Take ‘Is It True’, which continues the kind of boogie he rolled out with Trinidadian rapper and singer Theophilus London for their 2019 cover of ‘Only You’, a serious ’80s groover originally performed by cult Nigerian hero Steve Monite. ‘Breathe Deeper’ flits between ravey pianos and ‘80s Fleetwood Mac – with a touch of Daft Punk’s ‘Da Funk’ thrown in the song’s final 90 seconds.
Sometimes, though, the songs don’t quite do the production justice. 2019 single ‘Borderline’ has been reworked and fleshed-out, a move that still can’t mask the lacklustre chorus. And where’s 2019 single ‘Patience’? It’s a genuine anthem and a much better song than ‘Borderline’. The album’s final quarter sags somewhat; from ‘It Might Be Time’ on you’d be forgiven for thinking time itself has stood still as you wait for this spectacular, exhausting album to finish.
As far as follow-ups to an earth-shattering run of albums go, though this is much more than just a solid return. It is, overall, an exhilarating listen. Tame Impala are unlikely to lose any fans by embracing Parker’s pop sensibilities – genres are history, man – but you have to admire their wilful desire to push into new directions. This band aren’t rock music’s saviours; they’re so much more than that.
If you’re looking to describe the typical characteristics of a rockstar, the word ‘introvert’ may not immediately come to mind. Musical success often goes hand in hand with its fair share of bluster, the work of amplifying a persona just big enough to disguise the fragile ego that lies beneath. We all have our vulnerabilities; some artists just conceal theirs better than others.
Kevin Parker, however, has never been too bothered about artifice. An astronomy degree dropout and self-identified loner, he wears his awkward with a touch of pride. After all, it’s hardly held him back. As the man behind Tame Impala, his name has become shorthand for musical innovation and credibility, with everyone from Rihanna to Alex Turner clamouring for time in his studio. Award nods have followed him around the globe, including a Grammy win and 20 ARIA nominations (Australia’s biggest music accolade). Secure yourself the touch of his psychedelic hand and it can be safely assumed that you’re on the road to a commercial hit that won’t compromise on cool. It hasn’t always been an easy ride; festivals are rarely headlined by artists who balk at the idea of having their photo taken. But yes, he’s changing, and is finally ready to face the idea that people might be interested in what he has to say.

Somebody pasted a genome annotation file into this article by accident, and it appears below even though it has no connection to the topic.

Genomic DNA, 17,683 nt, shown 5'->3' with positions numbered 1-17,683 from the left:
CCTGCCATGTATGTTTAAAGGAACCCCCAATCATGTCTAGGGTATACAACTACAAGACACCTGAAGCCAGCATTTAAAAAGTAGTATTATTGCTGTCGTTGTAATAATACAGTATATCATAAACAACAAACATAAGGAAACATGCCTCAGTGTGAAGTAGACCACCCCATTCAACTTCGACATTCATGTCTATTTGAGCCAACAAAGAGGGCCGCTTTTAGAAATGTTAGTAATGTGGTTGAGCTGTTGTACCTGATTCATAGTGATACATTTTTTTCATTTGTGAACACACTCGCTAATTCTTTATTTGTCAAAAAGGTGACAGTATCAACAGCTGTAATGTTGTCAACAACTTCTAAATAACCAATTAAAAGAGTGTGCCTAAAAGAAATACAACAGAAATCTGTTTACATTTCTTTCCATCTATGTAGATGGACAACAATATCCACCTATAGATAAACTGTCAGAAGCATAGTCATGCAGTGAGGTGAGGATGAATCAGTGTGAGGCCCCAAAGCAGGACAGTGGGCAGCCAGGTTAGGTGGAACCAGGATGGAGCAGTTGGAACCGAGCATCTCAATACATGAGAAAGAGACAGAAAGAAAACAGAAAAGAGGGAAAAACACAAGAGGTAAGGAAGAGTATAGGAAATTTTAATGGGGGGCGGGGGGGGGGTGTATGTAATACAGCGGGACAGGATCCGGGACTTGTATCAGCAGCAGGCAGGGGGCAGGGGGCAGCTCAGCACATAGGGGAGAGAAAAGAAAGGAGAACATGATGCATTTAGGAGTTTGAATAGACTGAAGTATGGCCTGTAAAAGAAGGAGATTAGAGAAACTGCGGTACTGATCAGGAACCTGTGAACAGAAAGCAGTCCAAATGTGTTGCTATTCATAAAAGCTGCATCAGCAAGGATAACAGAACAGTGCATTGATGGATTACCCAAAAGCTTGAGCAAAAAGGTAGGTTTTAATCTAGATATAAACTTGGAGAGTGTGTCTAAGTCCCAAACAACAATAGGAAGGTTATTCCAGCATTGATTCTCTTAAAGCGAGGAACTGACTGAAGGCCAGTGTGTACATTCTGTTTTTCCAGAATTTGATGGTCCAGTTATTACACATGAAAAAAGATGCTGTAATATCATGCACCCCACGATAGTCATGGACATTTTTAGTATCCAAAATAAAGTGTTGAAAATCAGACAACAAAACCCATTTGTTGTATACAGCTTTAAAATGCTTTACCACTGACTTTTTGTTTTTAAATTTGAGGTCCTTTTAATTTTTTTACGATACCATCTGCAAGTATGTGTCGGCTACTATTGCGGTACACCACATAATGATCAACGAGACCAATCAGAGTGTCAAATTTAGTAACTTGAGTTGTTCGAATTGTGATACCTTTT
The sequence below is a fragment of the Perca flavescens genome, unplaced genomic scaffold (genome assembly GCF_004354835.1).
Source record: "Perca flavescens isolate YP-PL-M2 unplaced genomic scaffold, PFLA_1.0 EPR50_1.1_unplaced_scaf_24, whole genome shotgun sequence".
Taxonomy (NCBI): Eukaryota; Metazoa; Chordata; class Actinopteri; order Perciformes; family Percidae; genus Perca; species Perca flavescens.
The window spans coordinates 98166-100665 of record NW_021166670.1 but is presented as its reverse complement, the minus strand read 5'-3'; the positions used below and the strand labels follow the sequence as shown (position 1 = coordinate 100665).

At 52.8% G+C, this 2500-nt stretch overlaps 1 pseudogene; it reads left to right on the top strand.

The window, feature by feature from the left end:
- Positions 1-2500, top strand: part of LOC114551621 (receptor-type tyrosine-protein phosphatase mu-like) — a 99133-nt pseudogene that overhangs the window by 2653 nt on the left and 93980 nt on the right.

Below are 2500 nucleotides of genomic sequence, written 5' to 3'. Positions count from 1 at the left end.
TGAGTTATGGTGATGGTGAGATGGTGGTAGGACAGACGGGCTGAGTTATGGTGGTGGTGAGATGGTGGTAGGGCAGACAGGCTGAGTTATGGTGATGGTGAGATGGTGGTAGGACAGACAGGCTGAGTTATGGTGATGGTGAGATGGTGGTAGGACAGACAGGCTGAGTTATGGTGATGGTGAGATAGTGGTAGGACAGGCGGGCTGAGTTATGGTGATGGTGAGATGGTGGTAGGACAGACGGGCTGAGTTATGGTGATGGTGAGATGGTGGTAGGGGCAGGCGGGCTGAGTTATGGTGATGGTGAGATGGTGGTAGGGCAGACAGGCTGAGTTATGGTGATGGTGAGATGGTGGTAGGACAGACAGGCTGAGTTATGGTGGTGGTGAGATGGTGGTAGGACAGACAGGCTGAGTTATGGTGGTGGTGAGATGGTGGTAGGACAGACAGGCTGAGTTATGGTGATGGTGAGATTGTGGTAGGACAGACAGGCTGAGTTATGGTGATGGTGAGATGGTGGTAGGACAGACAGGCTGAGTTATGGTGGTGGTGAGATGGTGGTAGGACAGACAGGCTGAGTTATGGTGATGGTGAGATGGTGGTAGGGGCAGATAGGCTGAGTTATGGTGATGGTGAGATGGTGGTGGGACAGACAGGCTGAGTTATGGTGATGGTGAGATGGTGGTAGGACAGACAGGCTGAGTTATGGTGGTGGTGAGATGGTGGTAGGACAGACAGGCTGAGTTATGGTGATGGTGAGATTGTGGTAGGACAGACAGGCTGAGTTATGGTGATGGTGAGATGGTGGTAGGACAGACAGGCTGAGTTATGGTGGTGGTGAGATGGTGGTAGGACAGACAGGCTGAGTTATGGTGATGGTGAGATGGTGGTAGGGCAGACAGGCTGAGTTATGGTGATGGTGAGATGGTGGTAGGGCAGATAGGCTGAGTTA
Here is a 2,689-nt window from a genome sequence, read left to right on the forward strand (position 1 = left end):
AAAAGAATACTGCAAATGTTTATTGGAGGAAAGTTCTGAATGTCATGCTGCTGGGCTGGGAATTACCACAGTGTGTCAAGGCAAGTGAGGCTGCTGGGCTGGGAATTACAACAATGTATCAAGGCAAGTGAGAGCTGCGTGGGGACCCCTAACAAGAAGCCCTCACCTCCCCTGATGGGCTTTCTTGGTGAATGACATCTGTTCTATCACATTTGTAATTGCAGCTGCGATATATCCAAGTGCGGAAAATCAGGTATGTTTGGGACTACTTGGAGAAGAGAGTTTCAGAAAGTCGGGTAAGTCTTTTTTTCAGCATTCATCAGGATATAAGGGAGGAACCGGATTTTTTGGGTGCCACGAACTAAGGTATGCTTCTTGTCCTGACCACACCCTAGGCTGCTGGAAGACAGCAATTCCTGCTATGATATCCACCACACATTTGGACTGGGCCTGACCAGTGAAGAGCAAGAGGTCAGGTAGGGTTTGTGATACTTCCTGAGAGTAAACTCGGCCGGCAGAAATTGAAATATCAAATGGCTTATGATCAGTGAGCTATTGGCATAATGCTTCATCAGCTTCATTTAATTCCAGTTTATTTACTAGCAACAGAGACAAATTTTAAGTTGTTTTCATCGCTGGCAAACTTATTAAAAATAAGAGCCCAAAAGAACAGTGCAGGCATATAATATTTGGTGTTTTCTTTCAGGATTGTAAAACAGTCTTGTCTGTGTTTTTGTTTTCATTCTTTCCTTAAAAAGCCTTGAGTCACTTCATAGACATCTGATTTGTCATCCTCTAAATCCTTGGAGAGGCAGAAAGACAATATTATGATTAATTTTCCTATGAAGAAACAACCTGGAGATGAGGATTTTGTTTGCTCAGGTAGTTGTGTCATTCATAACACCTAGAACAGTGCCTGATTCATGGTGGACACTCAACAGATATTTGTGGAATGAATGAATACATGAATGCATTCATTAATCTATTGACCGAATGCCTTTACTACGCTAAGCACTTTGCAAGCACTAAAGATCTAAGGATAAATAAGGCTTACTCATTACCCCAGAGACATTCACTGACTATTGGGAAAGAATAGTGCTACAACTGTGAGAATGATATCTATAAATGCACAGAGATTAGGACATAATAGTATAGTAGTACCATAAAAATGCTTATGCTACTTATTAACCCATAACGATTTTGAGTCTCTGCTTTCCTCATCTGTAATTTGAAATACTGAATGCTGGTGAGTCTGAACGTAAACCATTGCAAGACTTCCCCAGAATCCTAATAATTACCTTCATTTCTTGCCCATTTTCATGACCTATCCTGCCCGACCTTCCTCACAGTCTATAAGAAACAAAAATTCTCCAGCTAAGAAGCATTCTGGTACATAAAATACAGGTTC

This is a good thing, because interview slots with Tame Impala have grown to be increasingly prized. We meet today in a high-rise hotel suite in the middle of Piccadilly. Kevin’s donned hotel slippers and ordered room service, and as we watch the Extinction Rebels march down the street below, he ponders aloud about getting involved in similar action back home in Perth. That’s just as soon as he’s finished up promo in Berlin and Paris, possibly via a detour through Sydney. It’s a remarkable schedule for a man that two years ago thought he might not make another Tame Impala record.
“I guess I felt like I didn’t really have anything else to prove,” he continues. “The pressure of following ‘Currents’ was a lot; my inner teenage rebel kicks in when I have responsibility like that. My immediate reaction is like, ‘Get fucked, I’m not making another album. Fuck you, you can’t make me’.” He rolls his eyes. “12-year-old Kevin definitely came out…”
Packing the petulance of his younger self back into its box proved a not-inconsiderable challenge. “I was probably just feeling too good about myself, to be honest,” he suggests. “But last year it just felt right and like I wanted to again. I guess I realised that I was never going to get the kind of satisfaction out of working on other people’s music as I would with making Tame Impala, and making stuff for myself. I think I was right to wait. I honestly believe in my heart that I wouldn’t have made an album that was better than ‘Currents’ if I had dived straight back into it, or rushed it.”